Of course, I was upset that Isaiah wasn’t obeying or even being a rational human being for that matter. But if I was completely honest with myself, I was more worried about how it would make people look at ME. I hate that my natural tendency is to be a people-pleaser and have to fight it every day. I fear failure. I fear anyone being upset with me or even disliking me for that matter. I fear looking bad. I fear not being a good enough mom. I truly do want to be real. Authentic. Transparent. I guess I just want that real, authentic, transparent self to be, well, perfect. Oh, silly Megan.
Though we had gone most of the hour long drive without conversation, Isaiah initiated one as we approached our street.
“Mommy, why were you so sad?”
What I wanted to say was, “Are you kidding me?!” But instead I tried to remind him that it makes Mommy (and God) sad when he doesn’t obey. That I loved him and knew what was best for him and that I needed him to trust me.
Oh boy. That sounded familiar. I was reminded of how much it hurts the heart of God (Ephesians 4:30) when I choose to ignore Him, insist on my own way, or fail to trust Him. That He disciplines me because He loves me deeply (Proverbs 3:11). I remembered how much it hurt that Isaiah seemed to want everyone else BUT me in that moment, even though I was the one who could love him best. Rarely had I ever experienced Isaiah pushing away from me and I hated that new found distance between us. Oh, how many times have I done the same thing and made my Heavenly Father feel like that?
Thankfully, my little boy responded with an “I’m so sorry” without being prompted and was met at the door by his Daddy who would talk with him further about his behavior…and our forgiveness. Restoration felt good and I sure didn’t mind the extra hugs and kisses.
At dinner that night Isaiah asked why the kids at the mall (Remember the 5 year-old bullies?) were mean to him. We explained that those boys might not have known Jesus and that he needed to forgive them like we forgave him. That night at bedtime he insisted on praying for those boys and again God used my son to remind me of His grace. Haven’t we all been those boys?
I’ve been studying through the names of God with a college student that shall remain nameless (Janae Glunt). It’s not a coincidence that the few days of the study after my mall experience were about Jehovah-mekoddishkim, which means “The Lord sanctifies you.” Last night, 1 Thessalonians 4:7-8 came alive to me…
“For God has not called you for the purpose of impurity, but in sanctification. Consequently, he who rejects this is not rejecting man but the God who gives His Holy Spirit to you.”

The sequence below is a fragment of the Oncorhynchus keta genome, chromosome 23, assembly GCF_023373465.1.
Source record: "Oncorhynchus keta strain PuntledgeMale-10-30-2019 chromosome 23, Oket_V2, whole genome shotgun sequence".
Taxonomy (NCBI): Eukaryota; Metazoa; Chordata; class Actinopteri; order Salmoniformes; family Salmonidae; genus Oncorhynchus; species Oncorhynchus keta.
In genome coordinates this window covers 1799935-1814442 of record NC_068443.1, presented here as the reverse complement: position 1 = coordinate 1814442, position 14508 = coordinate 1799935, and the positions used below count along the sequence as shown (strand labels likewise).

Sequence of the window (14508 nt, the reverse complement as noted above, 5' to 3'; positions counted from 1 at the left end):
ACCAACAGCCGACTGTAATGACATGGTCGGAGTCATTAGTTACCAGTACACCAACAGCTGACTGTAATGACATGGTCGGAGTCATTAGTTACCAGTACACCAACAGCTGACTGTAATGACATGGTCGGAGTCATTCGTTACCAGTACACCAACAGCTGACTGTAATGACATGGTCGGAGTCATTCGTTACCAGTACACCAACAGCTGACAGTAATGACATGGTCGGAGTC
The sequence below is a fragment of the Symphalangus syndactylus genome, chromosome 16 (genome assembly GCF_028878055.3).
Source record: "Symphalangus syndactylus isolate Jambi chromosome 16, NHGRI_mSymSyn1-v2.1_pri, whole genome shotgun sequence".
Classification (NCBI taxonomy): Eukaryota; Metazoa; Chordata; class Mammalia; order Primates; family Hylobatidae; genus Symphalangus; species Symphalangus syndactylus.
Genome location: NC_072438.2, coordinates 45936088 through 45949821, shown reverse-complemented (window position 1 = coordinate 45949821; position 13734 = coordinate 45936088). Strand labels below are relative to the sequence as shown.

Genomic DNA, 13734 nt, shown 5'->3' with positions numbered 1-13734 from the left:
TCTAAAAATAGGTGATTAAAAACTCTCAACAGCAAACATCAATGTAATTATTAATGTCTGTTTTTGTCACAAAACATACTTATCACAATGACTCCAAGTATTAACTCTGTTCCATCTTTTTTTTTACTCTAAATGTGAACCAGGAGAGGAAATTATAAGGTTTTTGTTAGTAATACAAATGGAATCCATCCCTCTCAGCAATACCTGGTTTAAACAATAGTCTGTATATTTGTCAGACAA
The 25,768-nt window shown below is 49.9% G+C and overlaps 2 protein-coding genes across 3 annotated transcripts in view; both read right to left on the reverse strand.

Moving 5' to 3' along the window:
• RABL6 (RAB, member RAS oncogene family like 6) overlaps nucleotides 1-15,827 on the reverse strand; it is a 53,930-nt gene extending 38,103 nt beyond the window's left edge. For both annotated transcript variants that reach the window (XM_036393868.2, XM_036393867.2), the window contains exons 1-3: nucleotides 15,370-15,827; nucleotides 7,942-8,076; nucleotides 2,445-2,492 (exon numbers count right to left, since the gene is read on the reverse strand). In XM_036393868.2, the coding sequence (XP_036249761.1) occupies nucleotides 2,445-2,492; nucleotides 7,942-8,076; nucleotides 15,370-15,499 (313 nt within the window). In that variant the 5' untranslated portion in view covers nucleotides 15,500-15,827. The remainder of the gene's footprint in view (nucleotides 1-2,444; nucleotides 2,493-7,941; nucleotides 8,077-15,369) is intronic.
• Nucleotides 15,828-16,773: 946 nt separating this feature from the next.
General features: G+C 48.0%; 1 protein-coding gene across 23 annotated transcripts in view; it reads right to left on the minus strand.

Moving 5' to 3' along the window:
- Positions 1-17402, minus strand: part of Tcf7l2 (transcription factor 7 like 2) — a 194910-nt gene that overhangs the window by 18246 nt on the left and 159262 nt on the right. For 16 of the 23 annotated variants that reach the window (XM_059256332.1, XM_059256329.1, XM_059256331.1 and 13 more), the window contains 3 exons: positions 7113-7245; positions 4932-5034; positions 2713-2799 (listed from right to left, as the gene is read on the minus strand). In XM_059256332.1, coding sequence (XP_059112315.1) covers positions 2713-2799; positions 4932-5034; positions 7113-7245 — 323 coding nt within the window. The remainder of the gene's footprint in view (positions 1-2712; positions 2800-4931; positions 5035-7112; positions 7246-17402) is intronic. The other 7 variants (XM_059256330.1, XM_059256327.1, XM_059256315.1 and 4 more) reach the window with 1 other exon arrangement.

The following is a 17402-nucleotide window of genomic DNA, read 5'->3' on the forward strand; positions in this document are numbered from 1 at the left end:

I immediately begged God to not allow my discipline of my son, nor my people-pleasing heart, to be simply about behavior modification. My rejection of God’s will for me is not a rejection of man (or what he thinks about me). It’s disregarding and completely rejecting God Himself. One thing that I appreciate about children is that they’re not concerned about what they look like on the outside. They freely reveal their true character. I don’t want my son’s behavior or decisions to begin to be based upon what will look best to those around him. I want it to be because he wants his heart to look like God’s heart.
Thing is, as hard as I try I CAN’T control my son’s behavior. I can lead. I can discipline. I can teach. I can (and must) pray. But it is God who does the sanctifying (1 Thessalonians 5:23) and my son who must respond accordingly (1 Thessalonians 4:7-8). And that is becoming more and more of my prayer for him.
As Christmas quickly approaches, I’m increasingly thankful for a Messiah who came to rescue us out of our failed attempted to be righteous on our own.
A Messiah that emptied Himself in order to fill us up.
A Messiah who died to provide our redemption (Hebrews 9:22).
A Messiah that sanctified Himself, that we also may be sanctified in truth (John 17:19).
A Messiah whose “resurrection provides us with the ability to walk in newness of life through the gift of the Holy Spirit who sets us free from the law of sin and death” (Kay Arthur; Romans 6:4; 8:2-4).
A Messiah who sanctifies me…and offers the same invitation for my little boy…and for you.